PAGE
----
We must see through the folly

Waterloo Region Record - - Insight -

Re: Re­vi­sion­ism’s prob­lem — Nov. 3

Dem­ocri­tus of Ab­dera spent most of his life teach­ing the atomic the­ory of mat­ter. He spent the last part sit­ting un­der a tree, laugh­ing up­roar­i­ously. Fear­ing that he had lost his mind, the res­i­dents of Ab­dera sent for the renowned physi­cian Hip­pocrates, who at­tended and re­ported that Dem­ocri­tus sim­ply couldn’t stop laugh­ing at the folly of the world.

Je­sus of Nazareth took a dif­fer­ent ap­proach. He wept.

The his­tory of civ­i­liza­tion is a story of un­remit­ting folly. What hap­pened to the teach­ings of Dem­ocri­tus, Hip­pocrates and Je­sus serves as a paradigm.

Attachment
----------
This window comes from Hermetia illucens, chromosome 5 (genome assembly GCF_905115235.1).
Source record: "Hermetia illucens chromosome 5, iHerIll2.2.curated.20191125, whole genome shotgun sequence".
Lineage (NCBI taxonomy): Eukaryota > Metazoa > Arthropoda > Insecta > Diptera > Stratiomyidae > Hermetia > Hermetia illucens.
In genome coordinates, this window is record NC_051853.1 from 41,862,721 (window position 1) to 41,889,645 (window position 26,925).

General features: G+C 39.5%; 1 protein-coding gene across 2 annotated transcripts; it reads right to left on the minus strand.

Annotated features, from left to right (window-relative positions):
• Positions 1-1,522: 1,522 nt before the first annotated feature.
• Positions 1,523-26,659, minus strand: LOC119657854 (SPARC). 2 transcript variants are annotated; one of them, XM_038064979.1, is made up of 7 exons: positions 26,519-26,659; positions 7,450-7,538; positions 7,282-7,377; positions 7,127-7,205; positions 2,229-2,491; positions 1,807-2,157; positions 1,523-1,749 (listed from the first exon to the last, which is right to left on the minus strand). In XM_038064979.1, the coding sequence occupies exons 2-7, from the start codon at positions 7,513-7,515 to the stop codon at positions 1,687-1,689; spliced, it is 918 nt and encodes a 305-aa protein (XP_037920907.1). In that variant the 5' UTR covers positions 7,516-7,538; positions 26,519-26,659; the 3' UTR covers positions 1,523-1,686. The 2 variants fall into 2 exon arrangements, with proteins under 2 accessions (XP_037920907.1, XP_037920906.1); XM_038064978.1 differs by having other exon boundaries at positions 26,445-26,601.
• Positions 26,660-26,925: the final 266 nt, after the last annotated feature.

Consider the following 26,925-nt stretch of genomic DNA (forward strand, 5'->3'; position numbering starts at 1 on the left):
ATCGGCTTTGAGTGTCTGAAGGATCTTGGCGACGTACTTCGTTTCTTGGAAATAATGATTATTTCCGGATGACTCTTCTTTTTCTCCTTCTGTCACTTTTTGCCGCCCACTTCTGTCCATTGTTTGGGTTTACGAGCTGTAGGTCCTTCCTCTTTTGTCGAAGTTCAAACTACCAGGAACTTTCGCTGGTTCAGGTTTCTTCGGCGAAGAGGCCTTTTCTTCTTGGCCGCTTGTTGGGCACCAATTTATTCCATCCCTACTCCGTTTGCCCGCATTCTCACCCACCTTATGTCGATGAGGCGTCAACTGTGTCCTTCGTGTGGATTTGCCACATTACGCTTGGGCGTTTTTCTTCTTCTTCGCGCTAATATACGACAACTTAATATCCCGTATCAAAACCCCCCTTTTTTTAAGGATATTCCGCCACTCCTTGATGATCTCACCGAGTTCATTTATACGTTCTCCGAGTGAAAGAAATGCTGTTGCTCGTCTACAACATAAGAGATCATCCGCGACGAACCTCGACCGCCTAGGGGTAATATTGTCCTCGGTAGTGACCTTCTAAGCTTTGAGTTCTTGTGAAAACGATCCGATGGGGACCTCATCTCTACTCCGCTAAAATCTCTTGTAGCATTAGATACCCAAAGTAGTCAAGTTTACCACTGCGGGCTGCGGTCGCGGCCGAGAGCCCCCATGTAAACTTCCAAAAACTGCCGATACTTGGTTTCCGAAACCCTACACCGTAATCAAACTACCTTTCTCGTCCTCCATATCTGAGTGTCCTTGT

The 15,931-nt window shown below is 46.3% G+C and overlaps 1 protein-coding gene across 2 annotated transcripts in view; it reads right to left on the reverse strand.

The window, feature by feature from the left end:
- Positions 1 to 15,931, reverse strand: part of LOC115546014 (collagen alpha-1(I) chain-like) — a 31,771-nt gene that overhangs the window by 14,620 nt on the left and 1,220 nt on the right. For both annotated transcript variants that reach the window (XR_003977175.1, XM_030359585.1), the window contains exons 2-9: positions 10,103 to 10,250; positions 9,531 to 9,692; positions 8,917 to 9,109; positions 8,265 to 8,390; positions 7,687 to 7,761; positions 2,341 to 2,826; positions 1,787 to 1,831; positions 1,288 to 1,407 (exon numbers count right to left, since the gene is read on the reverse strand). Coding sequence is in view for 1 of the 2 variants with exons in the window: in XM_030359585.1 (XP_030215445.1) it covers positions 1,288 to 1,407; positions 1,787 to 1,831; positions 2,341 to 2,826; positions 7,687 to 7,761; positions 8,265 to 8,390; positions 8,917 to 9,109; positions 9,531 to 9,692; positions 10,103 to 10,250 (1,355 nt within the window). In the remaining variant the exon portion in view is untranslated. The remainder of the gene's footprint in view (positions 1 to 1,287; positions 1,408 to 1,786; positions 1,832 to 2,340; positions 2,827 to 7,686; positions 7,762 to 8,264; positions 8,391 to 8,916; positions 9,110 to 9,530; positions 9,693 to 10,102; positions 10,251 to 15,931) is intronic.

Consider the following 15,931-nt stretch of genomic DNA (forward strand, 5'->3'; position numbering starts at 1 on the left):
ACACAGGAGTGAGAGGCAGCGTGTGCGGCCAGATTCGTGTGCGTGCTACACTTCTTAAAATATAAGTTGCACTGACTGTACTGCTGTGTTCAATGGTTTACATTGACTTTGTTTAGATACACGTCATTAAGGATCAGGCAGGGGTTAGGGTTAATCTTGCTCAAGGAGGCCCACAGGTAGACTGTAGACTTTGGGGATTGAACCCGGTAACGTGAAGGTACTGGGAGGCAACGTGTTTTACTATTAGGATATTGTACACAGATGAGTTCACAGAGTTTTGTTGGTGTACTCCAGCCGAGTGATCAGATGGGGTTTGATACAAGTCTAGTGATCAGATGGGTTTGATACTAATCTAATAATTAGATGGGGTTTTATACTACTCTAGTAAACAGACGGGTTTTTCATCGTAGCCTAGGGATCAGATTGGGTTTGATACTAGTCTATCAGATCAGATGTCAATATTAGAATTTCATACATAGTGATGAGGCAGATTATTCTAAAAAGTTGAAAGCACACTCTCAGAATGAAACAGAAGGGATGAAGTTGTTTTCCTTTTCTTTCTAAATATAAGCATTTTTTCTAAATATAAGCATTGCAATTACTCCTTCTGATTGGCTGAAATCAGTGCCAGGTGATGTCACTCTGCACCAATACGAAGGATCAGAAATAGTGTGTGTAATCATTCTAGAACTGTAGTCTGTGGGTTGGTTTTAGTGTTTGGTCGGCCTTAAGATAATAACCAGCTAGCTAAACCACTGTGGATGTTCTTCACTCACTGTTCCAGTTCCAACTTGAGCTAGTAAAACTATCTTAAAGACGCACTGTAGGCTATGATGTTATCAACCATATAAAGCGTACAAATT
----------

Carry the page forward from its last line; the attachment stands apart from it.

Lit­er­a­ture breathes life into the folly. Let­ter writer Markus Poet­zsch is right; re­vi­sion­ism is it­self folly.

The fol­lies of the present are enor­mously dan­ger­ous. At least twice in 60 years, hu­man­ity has been on the very brink of global nu­clear holo­caust. And that may not be the great­est worry.

Hu­man­ity’s best hope of lib­er­a­tion from folly and ul­ti­mate doom is to learn to think, to learn to dis­tin­guish clearly and dis­crim­i­nate cor­rectly, to un­der­stand the dif­fer­ence be­tween price and value. That can­not be achieved by ob­scur­ing the fol­lies of the past and present. The an­cient Chi­nese ideogram for ‘thought’ com­bines the sym­bol for ‘head’ and ‘heart.’ Let’s start there.

Arvo Ranni

Kitch­ener

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